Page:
The National Carbon Capture Center (NCCC) today announced it has surpassed 150,000 hours of technology testing. This testing helps advance cost-effective and commercially viable carbon management technologies to reduce greenhouse gas emissions (GHG) from fossil-based power plants and industrial sources and propel them toward deployment. The center’s scope of research also furthers new progress in technologies for carbon conversion and direct air capture.

This significant milestone was made possible by the exceptional workforce at the internationally known U.S. Department of Energy (DOE) test facility.

Extraordinary teamwork

“I applaud the center’s highly skilled employees for their unwavering commitment to building the future of energy through innovation,” says John Northington, NCCC director. “This momentous milestone is a testament to the highest level of collaboration with the Department of Energy, our sponsors and numerous technology developers. It’s an honor to be a part of such a long-standing and successful team effort to advance and demonstrate next-generation carbon management technologies.”

Fifteen years after embarking on its mission, the NCCC (managed and operated by Southern Company) continues to collaborate with third-party technology developers – including to date more than 50 government, industry, university and research organizations from seven countries – to offer innovative solutions to advance emerging technologies out of the laboratory and demonstrate them in real-world operating conditions. The NCCC, located in Wilsonville, Alabama, adjacent to Southern Company subsidiary Alabama Power’s Plant Gaston, was created by DOE’s Office of Fossil Energy and Carbon Management and National Energy Technology Laboratory as a neutral research and development facility. Since its inception in 2009, the center has accelerated the commercialization of advanced technologies to reduce GHG emissions.

Success breeds success

The overall scope of technology development at the NCCC has evolved from focusing primarily on post-combustion carbon capture for coal-fired power generation to testing carbon capture technologies for natural gas-fired power plants, as well as carbon conversion processes (turning captured carbon dioxide [CO2] into valuable products such as chemicals, fuels, building materials and plastics) and direct air capture. Research at the NCCC can concurrently evaluate numerous technologies at various levels of development, accelerating the pace of progress. 150,000 hours of technology testing has culminated with some exciting emerging technologies currently under development at the NCCC:

  • Southern States Energy Board and Aircapture are working together to scale up and demonstrate a direct air capture system. Their technology highlights solid-amine adsorbents contained in a monolith contactor to produce a CO2 stream of at least 95% purity using low-grade waste heat (often available in a fossil fuel plant setting). The NCCC is assisting with the field testing by Aircapture.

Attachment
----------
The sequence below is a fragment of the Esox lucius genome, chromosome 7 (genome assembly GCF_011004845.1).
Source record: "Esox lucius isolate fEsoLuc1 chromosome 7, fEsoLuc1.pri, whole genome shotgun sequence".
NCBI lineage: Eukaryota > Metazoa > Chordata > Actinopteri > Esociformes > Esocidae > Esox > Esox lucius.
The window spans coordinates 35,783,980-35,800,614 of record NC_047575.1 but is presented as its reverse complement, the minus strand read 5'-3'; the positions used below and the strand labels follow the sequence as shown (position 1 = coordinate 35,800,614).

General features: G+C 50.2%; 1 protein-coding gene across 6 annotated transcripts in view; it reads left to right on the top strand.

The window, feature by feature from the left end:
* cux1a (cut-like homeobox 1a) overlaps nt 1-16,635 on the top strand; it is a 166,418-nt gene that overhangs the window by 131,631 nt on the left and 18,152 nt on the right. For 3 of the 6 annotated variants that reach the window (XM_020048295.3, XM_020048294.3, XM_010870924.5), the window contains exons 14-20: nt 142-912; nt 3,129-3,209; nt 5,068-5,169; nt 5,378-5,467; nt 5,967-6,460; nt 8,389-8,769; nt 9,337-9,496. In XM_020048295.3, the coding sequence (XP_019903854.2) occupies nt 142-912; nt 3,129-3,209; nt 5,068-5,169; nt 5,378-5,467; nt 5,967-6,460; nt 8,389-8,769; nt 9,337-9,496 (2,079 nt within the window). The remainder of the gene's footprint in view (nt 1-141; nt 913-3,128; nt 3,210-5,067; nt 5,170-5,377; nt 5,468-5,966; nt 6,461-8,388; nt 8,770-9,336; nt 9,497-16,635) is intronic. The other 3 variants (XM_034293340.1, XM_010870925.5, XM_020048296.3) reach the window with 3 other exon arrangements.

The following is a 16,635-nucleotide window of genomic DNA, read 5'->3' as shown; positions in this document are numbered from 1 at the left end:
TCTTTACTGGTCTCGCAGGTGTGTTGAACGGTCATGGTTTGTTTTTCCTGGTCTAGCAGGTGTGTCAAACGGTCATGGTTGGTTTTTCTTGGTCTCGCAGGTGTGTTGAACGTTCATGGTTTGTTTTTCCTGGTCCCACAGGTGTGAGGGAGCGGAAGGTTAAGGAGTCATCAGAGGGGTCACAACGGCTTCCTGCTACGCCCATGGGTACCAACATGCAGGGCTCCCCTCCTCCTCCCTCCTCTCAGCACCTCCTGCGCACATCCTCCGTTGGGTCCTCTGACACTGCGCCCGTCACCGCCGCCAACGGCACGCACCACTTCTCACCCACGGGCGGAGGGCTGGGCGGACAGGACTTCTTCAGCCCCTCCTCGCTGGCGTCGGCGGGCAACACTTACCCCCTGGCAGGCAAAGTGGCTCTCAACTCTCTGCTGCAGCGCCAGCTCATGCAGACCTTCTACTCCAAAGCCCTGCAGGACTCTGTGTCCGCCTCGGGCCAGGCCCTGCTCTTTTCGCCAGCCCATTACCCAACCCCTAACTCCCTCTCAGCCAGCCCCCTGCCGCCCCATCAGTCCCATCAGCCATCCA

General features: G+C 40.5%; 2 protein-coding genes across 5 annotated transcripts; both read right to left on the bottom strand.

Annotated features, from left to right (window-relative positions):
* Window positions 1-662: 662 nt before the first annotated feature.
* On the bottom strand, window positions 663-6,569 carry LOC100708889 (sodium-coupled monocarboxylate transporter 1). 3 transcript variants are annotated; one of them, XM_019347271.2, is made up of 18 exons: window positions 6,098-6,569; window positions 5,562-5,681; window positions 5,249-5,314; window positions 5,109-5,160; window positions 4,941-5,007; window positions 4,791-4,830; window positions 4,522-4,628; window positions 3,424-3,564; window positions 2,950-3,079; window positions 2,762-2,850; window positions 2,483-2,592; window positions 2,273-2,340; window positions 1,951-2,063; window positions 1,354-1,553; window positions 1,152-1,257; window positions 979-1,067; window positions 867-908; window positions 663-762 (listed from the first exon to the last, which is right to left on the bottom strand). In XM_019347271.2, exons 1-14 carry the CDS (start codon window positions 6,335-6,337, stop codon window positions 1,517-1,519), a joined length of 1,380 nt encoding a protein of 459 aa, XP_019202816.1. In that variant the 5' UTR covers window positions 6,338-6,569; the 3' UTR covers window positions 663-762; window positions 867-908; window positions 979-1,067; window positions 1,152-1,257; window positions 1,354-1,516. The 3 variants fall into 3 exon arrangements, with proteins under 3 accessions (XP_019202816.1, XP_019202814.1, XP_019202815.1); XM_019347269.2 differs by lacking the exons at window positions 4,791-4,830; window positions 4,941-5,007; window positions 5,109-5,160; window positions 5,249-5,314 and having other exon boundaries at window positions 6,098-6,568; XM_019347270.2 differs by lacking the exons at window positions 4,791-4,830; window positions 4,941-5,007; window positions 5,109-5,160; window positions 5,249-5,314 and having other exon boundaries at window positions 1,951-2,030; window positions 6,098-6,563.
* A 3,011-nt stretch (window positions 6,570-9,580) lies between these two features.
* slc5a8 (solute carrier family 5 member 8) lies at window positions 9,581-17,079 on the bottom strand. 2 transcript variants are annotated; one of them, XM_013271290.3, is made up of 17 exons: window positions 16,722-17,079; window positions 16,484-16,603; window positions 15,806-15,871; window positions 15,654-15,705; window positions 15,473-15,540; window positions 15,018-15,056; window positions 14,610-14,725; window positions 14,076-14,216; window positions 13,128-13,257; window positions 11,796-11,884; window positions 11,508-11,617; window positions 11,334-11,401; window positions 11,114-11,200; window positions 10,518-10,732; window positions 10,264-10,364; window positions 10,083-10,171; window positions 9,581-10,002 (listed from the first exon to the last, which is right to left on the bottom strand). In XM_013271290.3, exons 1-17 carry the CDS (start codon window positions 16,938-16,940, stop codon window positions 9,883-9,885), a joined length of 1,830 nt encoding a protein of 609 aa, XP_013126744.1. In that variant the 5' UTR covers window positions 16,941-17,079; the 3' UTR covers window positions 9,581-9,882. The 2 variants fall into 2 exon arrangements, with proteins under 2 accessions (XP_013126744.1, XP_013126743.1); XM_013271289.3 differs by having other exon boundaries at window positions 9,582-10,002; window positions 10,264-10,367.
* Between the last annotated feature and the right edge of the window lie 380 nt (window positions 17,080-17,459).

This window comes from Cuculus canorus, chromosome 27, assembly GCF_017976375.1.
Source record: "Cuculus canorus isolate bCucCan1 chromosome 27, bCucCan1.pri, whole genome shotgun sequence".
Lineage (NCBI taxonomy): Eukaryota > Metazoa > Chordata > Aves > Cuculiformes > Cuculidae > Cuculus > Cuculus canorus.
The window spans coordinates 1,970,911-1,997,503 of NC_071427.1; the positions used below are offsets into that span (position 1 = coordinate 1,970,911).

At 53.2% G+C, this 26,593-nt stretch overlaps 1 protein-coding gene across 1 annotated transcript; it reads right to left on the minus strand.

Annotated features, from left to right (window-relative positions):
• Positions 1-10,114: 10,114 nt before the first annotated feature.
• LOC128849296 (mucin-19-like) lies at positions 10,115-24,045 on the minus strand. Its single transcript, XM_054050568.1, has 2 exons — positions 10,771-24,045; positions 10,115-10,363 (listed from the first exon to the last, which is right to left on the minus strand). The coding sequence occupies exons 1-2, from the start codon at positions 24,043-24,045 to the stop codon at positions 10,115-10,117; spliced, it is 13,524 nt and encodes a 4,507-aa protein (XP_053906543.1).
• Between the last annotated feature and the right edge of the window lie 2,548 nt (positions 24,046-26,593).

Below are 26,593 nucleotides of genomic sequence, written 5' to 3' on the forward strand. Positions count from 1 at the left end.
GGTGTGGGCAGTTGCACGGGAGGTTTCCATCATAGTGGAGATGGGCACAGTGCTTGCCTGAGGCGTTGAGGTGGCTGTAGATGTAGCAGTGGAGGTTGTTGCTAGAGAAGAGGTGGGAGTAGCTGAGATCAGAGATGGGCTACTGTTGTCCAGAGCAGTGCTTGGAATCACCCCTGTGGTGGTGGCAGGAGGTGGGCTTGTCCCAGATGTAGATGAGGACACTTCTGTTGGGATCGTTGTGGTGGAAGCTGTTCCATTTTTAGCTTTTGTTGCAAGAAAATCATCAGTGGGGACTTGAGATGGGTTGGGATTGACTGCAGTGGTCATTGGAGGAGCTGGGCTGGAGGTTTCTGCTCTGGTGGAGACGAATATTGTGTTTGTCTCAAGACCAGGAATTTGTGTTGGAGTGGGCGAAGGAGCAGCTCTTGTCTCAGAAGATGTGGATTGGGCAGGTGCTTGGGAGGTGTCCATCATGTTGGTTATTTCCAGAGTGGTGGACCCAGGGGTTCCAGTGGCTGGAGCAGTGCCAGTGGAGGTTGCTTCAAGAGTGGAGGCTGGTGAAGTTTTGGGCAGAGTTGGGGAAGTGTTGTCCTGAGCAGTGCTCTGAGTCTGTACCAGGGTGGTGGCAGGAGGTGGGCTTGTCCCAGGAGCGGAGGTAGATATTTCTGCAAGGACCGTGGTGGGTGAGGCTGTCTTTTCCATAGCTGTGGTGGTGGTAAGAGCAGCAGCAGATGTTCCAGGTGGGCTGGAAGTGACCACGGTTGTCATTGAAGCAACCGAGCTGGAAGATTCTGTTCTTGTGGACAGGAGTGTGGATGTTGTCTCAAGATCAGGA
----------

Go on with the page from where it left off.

• UCLA’s CarbonBuilt tested their revolutionary CO2 conversion technology reducing concrete’s carbon footprint by 70% to more than 100%. Their technology enables concrete manufacturers to capture CO2 emissions from industrial sites and embed it into the concrete. The NCCC will soon assist with further testing to measure process improvements and produce other concrete products.
  • Carbon America’s process of cryogenic separation of CO₂ from industrial gases requires no external refrigerant and uses compression/expansion and heat integration to make the flue gas self-refrigerating. Then, CO₂ is collected as a liquid. The NCCC is providing infrastructure and flue gas for testing the integrated pilot-scale cryogenic process.
  • EPRI and Pacific Northwest National Laboratory (PNNL) are testing a water-lean, low-viscosity liquid solvent, which is expected to significantly lower the energy requirements of solvent-based CO₂ capture. The NCCC is providing EPRI and PNNL with a pilot-scale platform customized to test the specialized solvent and evaluate its performance under different conditions.

Making a positive impact

The NCCC provides real-life industrial operating conditions combined with the infrastructure to evaluate cutting-edge technologies for scale-up and future commercial adoption. Through the testing and development of more than 75 new technologies, the center has already reduced the projected cost of CO2 capture from fossil-based power generation by more than 40%. Nine technologies evaluated at the NCCC have been scaled up or are ready to be demonstrated at 10-plus megawatts.

The National Carbon Capture Center engages with teams of third-party developers to evaluate technologies related to point-source capture, CO2 conversion and direct air capture to accelerate their development toward commercialization.